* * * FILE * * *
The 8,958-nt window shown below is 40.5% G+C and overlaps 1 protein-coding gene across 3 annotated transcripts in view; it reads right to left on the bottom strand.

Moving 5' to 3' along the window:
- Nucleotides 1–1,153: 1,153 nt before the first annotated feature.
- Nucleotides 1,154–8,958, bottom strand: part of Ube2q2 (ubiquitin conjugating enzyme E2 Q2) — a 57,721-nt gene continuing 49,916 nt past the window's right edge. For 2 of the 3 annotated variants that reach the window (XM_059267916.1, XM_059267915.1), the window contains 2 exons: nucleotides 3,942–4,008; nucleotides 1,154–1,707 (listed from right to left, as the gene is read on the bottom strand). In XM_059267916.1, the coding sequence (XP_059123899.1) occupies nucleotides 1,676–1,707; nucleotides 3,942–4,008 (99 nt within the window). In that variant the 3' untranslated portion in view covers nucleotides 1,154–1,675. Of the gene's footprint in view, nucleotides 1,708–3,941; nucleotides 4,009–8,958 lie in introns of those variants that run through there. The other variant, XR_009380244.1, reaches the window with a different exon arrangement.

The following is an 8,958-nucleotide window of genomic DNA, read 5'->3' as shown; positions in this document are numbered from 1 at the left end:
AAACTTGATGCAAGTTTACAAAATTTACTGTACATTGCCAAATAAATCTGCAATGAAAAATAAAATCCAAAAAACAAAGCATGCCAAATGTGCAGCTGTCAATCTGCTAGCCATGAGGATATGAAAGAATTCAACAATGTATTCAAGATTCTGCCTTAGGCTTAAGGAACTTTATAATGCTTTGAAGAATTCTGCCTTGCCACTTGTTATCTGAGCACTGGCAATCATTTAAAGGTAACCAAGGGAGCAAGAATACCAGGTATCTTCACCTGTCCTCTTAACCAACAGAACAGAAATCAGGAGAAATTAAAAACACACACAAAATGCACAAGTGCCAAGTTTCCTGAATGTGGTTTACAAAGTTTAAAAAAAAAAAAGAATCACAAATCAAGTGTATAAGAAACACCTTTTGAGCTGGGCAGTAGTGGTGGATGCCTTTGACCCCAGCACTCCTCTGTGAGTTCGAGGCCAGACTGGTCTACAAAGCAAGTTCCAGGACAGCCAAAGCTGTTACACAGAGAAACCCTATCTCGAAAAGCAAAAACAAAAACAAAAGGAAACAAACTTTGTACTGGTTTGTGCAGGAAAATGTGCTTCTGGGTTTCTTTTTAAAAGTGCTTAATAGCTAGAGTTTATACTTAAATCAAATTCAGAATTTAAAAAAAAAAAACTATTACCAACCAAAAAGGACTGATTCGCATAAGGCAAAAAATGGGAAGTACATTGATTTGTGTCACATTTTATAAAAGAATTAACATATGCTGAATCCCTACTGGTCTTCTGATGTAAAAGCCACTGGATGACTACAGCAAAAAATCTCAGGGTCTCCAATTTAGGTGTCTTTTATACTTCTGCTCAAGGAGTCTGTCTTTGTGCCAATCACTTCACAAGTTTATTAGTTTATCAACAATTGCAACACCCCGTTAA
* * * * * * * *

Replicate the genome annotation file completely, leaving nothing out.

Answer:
The 8,958-nt window shown below is 40.5% G+C and overlaps 1 protein-coding gene across 3 annotated transcripts in view; it reads right to left on the bottom strand.

Moving 5' to 3' along the window:
- Nucleotides 1–1,153: 1,153 nt before the first annotated feature.
- Nucleotides 1,154–8,958, bottom strand: part of Ube2q2 (ubiquitin conjugating enzyme E2 Q2) — a 57,721-nt gene continuing 49,916 nt past the window's right edge. For 2 of the 3 annotated variants that reach the window (XM_059267916.1, XM_059267915.1), the window contains 2 exons: nucleotides 3,942–4,008; nucleotides 1,154–1,707 (listed from right to left, as the gene is read on the bottom strand). In XM_059267916.1, the coding sequence (XP_059123899.1) occupies nucleotides 1,676–1,707; nucleotides 3,942–4,008 (99 nt within the window). In that variant the 3' untranslated portion in view covers nucleotides 1,154–1,675. Of the gene's footprint in view, nucleotides 1,708–3,941; nucleotides 4,009–8,958 lie in introns of those variants that run through there. The other variant, XR_009380244.1, reaches the window with a different exon arrangement.

The following is an 8,958-nucleotide window of genomic DNA, read 5'->3' as shown; positions in this document are numbered from 1 at the left end:
AAACTTGATGCAAGTTTACAAAATTTACTGTACATTGCCAAATAAATCTGCAATGAAAAATAAAATCCAAAAAACAAAGCATGCCAAATGTGCAGCTGTCAATCTGCTAGCCATGAGGATATGAAAGAATTCAACAATGTATTCAAGATTCTGCCTTAGGCTTAAGGAACTTTATAATGCTTTGAAGAATTCTGCCTTGCCACTTGTTATCTGAGCACTGGCAATCATTTAAAGGTAACCAAGGGAGCAAGAATACCAGGTATCTTCACCTGTCCTCTTAACCAACAGAACAGAAATCAGGAGAAATTAAAAACACACACAAAATGCACAAGTGCCAAGTTTCCTGAATGTGGTTTACAAAGTTTAAAAAAAAAAAAGAATCACAAATCAAGTGTATAAGAAACACCTTTTGAGCTGGGCAGTAGTGGTGGATGCCTTTGACCCCAGCACTCCTCTGTGAGTTCGAGGCCAGACTGGTCTACAAAGCAAGTTCCAGGACAGCCAAAGCTGTTACACAGAGAAACCCTATCTCGAAAAGCAAAAACAAAAACAAAAGGAAACAAACTTTGTACTGGTTTGTGCAGGAAAATGTGCTTCTGGGTTTCTTTTTAAAAGTGCTTAATAGCTAGAGTTTATACTTAAATCAAATTCAGAATTTAAAAAAAAAAAACTATTACCAACCAAAAAGGACTGATTCGCATAAGGCAAAAAATGGGAAGTACATTGATTTGTGTCACATTTTATAAAAGAATTAACATATGCTGAATCCCTACTGGTCTTCTGATGTAAAAGCCACTGGATGACTACAGCAAAAAATCTCAGGGTCTCCAATTTAGGTGTCTTTTATACTTCTGCTCAAGGAGTCTGTCTTTGTGCCAATCACTTCACAAGTTTATTAGTTTATCAACAATTGCAACACCCCGTTAA